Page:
Tackling health inequalities is a priority shared by the council, primary care trust and local strategic partnership.
Using the government’s Housing Health and Safety Rating System we were able to show the PCT how improving housing conditions could help reduce health inequalities and how it could bring together a number of health-related partners to reach the vulnerable and unengaged.
As a result, we have been commissioned by Liverpool PCT to deliver and evaluate the sustainability of the programme for £4.5m.
Convincing some clinicians that the programme can be a benefit to them has been one of the most significant implementation issues.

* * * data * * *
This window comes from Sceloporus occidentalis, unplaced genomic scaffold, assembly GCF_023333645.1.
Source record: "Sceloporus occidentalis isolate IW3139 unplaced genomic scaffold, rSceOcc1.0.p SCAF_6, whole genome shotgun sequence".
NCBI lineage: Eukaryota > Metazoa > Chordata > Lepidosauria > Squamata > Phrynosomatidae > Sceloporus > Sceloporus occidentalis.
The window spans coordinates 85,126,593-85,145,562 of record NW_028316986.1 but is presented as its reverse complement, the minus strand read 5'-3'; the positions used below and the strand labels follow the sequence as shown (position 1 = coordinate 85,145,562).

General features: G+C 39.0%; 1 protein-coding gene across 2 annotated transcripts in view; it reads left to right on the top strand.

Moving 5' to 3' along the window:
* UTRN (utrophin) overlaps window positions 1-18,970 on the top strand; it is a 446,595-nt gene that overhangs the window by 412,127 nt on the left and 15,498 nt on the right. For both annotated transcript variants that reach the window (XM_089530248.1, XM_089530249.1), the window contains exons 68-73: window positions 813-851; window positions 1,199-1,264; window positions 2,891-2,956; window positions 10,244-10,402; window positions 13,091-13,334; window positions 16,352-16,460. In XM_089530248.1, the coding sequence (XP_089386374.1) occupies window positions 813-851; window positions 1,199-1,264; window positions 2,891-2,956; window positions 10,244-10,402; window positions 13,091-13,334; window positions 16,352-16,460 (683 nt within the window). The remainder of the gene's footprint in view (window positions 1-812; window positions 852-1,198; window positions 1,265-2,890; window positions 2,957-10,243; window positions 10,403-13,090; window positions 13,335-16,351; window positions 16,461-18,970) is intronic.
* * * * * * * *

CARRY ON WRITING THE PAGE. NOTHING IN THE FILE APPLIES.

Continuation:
This is being overcome by working with the health centres and PCT colleagues to provide advice and guidance on the programme and how patients will benefit.
At the outset, it was envisaged that there might be capacity problems and therefore a reluctance for partners to join the scheme.
This has proved unfounded and our partners have shown a strong commitment to the programme and more are expressing an interest in engaging with it every day.
The findings of the programme will allow us to demonstrate the value of such targeted interventions and the increased benefits of partnership working.
This groundbreaking commitment by Liverpool PCT will hopefully prove a lead for other PCTs and should prove to be a model for other authorities.
Phil Hatcher, manager, Healthy Homes Programme, Liverpool City Council